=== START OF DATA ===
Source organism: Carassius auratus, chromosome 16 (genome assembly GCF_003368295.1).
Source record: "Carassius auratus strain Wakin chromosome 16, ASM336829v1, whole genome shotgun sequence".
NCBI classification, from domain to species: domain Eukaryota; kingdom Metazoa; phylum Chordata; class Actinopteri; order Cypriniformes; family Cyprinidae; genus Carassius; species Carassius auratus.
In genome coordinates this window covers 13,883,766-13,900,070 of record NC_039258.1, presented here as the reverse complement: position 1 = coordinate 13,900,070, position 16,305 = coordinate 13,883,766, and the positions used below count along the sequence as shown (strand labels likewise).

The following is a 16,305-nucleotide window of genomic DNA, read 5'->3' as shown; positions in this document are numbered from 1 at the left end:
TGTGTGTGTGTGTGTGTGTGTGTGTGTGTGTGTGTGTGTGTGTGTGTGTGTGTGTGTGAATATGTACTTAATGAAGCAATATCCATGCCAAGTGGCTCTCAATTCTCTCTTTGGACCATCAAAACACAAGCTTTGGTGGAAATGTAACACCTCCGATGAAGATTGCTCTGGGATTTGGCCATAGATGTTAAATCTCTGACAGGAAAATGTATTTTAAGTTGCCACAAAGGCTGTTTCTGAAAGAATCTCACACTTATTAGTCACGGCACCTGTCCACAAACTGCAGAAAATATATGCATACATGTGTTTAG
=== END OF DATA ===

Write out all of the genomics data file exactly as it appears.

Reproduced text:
Source organism: Carassius auratus, chromosome 16 (genome assembly GCF_003368295.1).
Source record: "Carassius auratus strain Wakin chromosome 16, ASM336829v1, whole genome shotgun sequence".
NCBI classification, from domain to species: domain Eukaryota; kingdom Metazoa; phylum Chordata; class Actinopteri; order Cypriniformes; family Cyprinidae; genus Carassius; species Carassius auratus.
In genome coordinates this window covers 13,883,766-13,900,070 of record NC_039258.1, presented here as the reverse complement: position 1 = coordinate 13,900,070, position 16,305 = coordinate 13,883,766, and the positions used below count along the sequence as shown (strand labels likewise).

The following is a 16,305-nucleotide window of genomic DNA, read 5'->3' as shown; positions in this document are numbered from 1 at the left end:
TGTGTGTGTGTGTGTGTGTGTGTGTGTGTGTGTGTGTGTGTGTGTGTGTGTGTGTGTGAATATGTACTTAATGAAGCAATATCCATGCCAAGTGGCTCTCAATTCTCTCTTTGGACCATCAAAACACAAGCTTTGGTGGAAATGTAACACCTCCGATGAAGATTGCTCTGGGATTTGGCCATAGATGTTAAATCTCTGACAGGAAAATGTATTTTAAGTTGCCACAAAGGCTGTTTCTGAAAGAATCTCACACTTATTAGTCACGGCACCTGTCCACAAACTGCAGAAAATATATGCATACATGTGTTTAG